For instance, instead of just repaying principal, a PERLS may multiply such principal by the change in the value of the dollar against the euro; or twice the change in the value of the dollar against the Swiss franc or the British pound. The fact that this repayment is linked to the foreign exchange rate of different currencies sees to it that the investor might be receiving a lot more than an interest rate on the principal alone – but also a lot less, all the way to capital attrition. (Even capital protection notes involve capital attrition since, in certain cases, no interest is paid over their, say, five-year life cycle.)

Structured note trading is a concept that has been subject to several interpretations, depending on the time frame within which the product has been brought to the market. Many traders tend to distinguish between three different generations of structured notes. The elder, or first generation, usually consists of structured instruments based on just one index, including

  • Bull market vehicles, such as inverse floaters and cap floaters
  • Bear market instruments, which are characteristically more leveraged, an example being the superfloaters

Bear market products became popular in 1993 and 1994. A typical superfloater might pay twice the London Interbank Offered Rate (LIBOR) minus 7 percent for two years. At currently prevailing rates, this means that the superfloater has a small coupon at the beginning that improves only if the LIBOR rises. Theoretically, a coupon that is below current market levels until the LIBOR goes higher is much harder to sell than a big coupon that gets bigger every time rates drop. Still, bear plays find customers.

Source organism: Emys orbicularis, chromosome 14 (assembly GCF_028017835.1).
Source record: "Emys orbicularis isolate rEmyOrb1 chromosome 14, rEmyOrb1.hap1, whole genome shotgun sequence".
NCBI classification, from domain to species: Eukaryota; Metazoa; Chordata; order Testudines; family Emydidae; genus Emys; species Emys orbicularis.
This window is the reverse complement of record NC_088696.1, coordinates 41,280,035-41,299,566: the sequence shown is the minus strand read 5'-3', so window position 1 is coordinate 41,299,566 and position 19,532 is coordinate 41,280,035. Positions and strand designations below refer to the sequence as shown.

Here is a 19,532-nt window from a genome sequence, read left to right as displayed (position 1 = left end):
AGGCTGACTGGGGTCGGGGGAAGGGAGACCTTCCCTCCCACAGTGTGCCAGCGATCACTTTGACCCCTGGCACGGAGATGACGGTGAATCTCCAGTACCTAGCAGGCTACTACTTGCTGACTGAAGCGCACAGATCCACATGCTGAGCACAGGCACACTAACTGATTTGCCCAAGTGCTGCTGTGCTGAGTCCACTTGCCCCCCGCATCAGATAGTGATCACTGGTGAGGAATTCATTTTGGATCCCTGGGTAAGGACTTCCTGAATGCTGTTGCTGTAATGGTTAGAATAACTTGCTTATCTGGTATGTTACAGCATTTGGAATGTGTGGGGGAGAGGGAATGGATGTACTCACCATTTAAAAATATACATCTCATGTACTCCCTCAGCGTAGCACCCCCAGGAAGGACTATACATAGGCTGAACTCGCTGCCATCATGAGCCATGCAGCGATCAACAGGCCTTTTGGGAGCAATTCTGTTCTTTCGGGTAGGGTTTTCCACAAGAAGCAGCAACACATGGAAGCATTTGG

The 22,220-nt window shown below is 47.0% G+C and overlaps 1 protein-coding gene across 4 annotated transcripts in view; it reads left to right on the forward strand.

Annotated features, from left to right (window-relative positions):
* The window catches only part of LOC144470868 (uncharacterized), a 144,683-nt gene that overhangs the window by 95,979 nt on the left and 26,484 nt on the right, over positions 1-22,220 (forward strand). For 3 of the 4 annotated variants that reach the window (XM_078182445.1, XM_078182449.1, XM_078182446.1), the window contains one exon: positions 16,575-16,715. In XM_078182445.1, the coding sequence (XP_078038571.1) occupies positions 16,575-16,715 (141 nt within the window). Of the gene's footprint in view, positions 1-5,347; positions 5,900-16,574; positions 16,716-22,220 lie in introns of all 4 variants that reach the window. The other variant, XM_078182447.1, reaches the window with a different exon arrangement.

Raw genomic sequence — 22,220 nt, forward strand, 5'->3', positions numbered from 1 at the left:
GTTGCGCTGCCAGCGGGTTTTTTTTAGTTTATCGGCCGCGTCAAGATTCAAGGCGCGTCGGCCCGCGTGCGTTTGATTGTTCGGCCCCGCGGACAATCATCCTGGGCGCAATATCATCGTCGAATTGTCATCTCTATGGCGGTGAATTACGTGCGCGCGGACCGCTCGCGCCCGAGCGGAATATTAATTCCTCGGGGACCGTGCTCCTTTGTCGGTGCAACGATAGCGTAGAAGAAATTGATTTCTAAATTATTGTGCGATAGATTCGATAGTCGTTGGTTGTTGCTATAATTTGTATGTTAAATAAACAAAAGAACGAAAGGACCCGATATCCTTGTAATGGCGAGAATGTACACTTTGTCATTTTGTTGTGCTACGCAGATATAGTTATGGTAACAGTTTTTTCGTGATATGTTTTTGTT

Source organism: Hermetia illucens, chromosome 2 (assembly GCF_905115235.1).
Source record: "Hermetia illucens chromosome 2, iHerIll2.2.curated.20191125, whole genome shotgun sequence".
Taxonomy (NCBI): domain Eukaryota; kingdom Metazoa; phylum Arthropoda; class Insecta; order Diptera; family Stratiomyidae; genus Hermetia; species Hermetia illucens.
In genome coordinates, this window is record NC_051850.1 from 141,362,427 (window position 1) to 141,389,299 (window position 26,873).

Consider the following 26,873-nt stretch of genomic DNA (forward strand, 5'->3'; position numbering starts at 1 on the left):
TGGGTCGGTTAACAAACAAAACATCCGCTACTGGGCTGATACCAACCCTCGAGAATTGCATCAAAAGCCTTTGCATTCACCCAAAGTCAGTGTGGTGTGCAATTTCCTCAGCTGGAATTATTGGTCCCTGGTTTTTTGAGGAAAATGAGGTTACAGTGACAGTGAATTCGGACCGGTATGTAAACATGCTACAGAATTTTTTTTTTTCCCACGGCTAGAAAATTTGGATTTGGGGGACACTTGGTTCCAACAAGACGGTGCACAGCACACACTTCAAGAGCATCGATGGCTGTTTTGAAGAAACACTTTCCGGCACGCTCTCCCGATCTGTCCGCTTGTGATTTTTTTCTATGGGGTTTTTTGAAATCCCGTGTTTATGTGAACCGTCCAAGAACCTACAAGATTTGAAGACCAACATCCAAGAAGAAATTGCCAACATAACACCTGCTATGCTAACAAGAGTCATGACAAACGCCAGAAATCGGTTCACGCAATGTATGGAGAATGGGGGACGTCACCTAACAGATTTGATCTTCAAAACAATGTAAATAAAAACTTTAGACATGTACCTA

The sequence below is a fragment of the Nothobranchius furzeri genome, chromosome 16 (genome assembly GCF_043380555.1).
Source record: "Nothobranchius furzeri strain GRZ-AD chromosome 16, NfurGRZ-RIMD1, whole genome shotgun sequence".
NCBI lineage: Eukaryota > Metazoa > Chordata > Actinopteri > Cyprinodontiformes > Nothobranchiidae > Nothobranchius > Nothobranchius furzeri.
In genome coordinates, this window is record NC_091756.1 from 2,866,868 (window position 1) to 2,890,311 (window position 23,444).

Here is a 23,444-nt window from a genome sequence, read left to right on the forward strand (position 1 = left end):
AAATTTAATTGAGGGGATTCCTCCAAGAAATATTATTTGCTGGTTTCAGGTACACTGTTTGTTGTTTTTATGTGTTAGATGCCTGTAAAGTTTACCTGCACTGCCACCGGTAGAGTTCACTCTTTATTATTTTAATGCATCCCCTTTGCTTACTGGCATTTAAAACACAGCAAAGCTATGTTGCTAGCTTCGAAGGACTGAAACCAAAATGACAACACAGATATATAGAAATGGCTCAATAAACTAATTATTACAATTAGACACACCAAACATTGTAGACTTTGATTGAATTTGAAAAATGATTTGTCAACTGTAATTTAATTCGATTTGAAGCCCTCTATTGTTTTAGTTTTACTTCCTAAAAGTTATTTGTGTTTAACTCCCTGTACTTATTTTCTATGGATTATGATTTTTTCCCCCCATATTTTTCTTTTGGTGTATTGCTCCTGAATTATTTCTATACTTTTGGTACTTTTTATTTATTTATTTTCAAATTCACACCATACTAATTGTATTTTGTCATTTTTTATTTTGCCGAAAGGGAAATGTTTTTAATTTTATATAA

Second-generation structured notes are different types of exotic options; or, more precisely, they are yet more exotic than superfloaters, which are exotic enough in themselves. There exist serious risks embedded in these instruments, as such risks have never been fully appreciated. Second-generation examples are

  • Range notes, with embedded binary or digital options
  • Quanto notes, which allow investors to take a bet on, say, sterling London Interbank Offered Rates, but get paid in dollar.

There are different versions of such instruments, like you-choose range notes for a bear market. Every quarter the investor has to choose the “range,” a job that requires considerable market knowledge and skill. For instance, if the range width is set to 100 basis points, the investor has to determine at the start of the period the high and low limits within that range, which is far from being a straight job.

Surprisingly enough, there are investors who like this because sometimes they are given an option to change their mind; and they also figure their risk period is really only one quarter. In this, they are badly mistaken. In reality even for banks you-choose notes are much more difficult to hedge than regular range notes because, as very few people appreciate, the hedges are both

  • Dynamic
  • Imperfect